ILN: BUYING AND SELLING REAL ESTATE - AN INTERNATIONAL GUIDE

[BUYING AND SELLING REAL ESTATE IN AUSTRALIA]

23

desired purpose. For example, is a permit required for the proposed use? In certain States, disclosure obligations will reveal the relevant zoning of a property, but full enquiries may be warranted. Property Inspections A physical inspection of the property by the purchaser is important. They may include expert building inspections and pest and termite inspections. A purchaser should check that the improvements on the property are sound and compliant with the applicable building legislation. A contract of sale will often include an acknowledgement that the purchaser accepts the condition of the property as at the day of sale. It is equally common that the vendor need only deliver the property at settlement in the condition it was in on the day of sale. A contract can be conditional on the purchaser obtaining a satisfactory pest/termite inspection and if not satisfactory, then the purchaser can terminate the contract. Survey Purchasers should check the title boundaries of the property. Are all fences and improvements erected within the title boundaries of the property? If not, there could be issues in the future if the owner of a neighbouring property seeks to enforce its rights. The principle of adverse possession means that a person may claim land by long usage. The requirements for adverse possession claims vary from State to State. However, adverse possession claims are not part of the land law in the Northern Territory or the Australian Capital Territory. Services As the vendor disclosure regimes vary from each State and Territory, it is important that a purchaser is satisfied with the level and quality of the services (i.e., water, sewerage, electricity, and gas) at the property. Do they exist? What is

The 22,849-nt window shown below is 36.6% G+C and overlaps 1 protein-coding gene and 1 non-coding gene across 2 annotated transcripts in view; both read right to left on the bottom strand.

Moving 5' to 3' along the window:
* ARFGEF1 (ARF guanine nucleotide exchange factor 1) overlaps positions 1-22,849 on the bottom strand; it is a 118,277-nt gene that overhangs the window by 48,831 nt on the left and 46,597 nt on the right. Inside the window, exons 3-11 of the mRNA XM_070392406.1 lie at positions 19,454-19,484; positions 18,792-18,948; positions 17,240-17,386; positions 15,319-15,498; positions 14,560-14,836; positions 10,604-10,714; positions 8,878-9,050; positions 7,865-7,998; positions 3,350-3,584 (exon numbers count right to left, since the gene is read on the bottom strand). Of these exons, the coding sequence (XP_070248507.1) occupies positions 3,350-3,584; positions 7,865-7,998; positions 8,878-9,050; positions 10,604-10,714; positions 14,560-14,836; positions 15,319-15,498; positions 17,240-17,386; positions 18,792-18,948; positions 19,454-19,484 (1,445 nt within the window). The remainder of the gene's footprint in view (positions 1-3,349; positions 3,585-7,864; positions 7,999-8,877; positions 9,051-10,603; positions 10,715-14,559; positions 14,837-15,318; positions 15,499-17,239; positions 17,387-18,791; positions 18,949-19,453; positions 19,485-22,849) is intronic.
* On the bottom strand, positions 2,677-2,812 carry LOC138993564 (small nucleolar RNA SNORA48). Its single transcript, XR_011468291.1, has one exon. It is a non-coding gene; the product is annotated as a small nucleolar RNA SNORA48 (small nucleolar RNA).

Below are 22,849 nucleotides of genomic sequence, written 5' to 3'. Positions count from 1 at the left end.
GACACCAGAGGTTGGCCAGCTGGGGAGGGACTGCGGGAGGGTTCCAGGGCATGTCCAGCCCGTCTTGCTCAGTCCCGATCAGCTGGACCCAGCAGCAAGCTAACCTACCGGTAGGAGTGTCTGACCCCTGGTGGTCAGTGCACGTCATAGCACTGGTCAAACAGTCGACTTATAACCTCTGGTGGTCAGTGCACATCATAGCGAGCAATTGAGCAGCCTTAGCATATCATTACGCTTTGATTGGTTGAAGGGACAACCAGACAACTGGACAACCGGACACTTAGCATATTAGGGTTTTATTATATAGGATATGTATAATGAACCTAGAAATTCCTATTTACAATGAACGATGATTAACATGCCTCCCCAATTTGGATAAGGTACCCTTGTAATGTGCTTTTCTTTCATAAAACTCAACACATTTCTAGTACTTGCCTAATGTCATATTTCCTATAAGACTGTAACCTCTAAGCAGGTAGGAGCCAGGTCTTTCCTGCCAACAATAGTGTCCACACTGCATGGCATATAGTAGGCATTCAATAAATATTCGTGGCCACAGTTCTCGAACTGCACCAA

the state and condition of the services at the property? A failure to check for services could result in a purchaser incurring substantial cost if they need to be installed to the property and connected. Environmental Checks Each State and Territory has its own regime for dealing with contaminated land. Generally, the person who causes the contamination is responsible. However, if that person no longer owns the land, or cannot be found, then the relevant authorities may require the owner of the land to deal with any contamination issues. It is important for purchasers to check the environmental condition of the property, especially if they have a particular use in mind or the property may be contaminated. Although this is less of an issue for existing residential land, it is a relevant consideration for industrial or commercial sites. If the land is contaminated, certain uses may be prohibited by the relevant planning regime, unless certain requirements are met (e.g., remediation of the land). If a purchaser is looking to use the property sensitively (e.g., residential or childcare), it is essential that the purchaser is satisfied with the environmental condition of the property. It is common in contracts of sale for a vendor to sell a property in its current condition and subject to any contamination. A vendor will seek a release and indemnity from a purchaser in respect of any claims, which may arise from contamination. If a vendor has a contamination report, the report will often be disclosed to the purchaser and the purchaser will be expected to purchase the property subject to that report. Finance If a purchaser requires finance to purchase the property, then the contract can be made conditional on finance being obtained.

ILN Real Estate Group – Buying and Selling Real Estate Series

Made with FlippingBook Online newsletter